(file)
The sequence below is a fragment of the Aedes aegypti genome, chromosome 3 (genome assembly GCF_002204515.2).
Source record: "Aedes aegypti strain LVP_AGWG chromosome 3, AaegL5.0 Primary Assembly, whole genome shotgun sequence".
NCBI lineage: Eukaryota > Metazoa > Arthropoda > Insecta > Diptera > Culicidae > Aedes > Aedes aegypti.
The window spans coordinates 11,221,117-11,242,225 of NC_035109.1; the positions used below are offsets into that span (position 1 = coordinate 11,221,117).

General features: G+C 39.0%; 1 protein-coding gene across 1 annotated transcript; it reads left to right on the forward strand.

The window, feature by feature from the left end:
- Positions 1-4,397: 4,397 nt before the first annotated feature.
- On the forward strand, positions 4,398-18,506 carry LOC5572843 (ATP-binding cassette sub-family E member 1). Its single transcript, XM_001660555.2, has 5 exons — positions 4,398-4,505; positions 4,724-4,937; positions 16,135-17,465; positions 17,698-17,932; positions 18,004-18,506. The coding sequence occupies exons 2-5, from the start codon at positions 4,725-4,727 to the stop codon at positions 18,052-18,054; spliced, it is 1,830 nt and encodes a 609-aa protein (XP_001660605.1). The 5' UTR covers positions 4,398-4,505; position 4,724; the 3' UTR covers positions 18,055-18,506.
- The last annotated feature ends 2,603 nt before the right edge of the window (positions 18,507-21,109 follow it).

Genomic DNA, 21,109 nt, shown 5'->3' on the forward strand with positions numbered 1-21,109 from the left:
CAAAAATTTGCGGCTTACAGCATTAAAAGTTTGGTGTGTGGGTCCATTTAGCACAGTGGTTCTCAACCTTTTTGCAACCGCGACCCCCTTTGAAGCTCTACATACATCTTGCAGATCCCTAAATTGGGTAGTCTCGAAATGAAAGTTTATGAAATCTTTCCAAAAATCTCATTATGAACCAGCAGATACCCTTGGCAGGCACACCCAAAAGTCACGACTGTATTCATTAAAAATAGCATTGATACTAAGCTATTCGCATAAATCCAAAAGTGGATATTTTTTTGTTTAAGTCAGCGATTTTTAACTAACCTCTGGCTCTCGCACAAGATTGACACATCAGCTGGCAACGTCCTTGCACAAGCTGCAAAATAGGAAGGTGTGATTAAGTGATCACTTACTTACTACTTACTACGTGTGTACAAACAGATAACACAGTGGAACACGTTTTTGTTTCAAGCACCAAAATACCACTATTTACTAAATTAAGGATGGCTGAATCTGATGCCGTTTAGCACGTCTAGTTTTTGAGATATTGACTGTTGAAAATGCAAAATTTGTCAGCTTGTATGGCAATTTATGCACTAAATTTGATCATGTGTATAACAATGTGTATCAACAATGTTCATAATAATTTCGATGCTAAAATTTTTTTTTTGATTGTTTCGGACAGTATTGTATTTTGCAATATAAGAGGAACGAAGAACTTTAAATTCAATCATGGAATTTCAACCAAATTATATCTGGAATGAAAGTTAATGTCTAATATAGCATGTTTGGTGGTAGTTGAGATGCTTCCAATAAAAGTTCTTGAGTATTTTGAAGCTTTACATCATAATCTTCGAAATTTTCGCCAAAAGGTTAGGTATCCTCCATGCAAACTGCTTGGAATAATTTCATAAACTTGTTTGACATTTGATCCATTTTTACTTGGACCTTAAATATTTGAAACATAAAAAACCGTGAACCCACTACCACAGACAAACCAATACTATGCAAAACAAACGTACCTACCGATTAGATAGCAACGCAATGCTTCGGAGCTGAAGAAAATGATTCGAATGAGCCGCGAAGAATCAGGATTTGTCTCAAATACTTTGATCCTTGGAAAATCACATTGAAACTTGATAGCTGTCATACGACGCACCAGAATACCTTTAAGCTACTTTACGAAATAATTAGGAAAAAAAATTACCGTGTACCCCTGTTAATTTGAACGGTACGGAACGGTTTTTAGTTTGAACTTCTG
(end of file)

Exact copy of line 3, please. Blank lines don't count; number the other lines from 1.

NCBI lineage: Eukaryota > Metazoa > Arthropoda > Insecta > Diptera > Culicidae > Aedes > Aedes aegypti.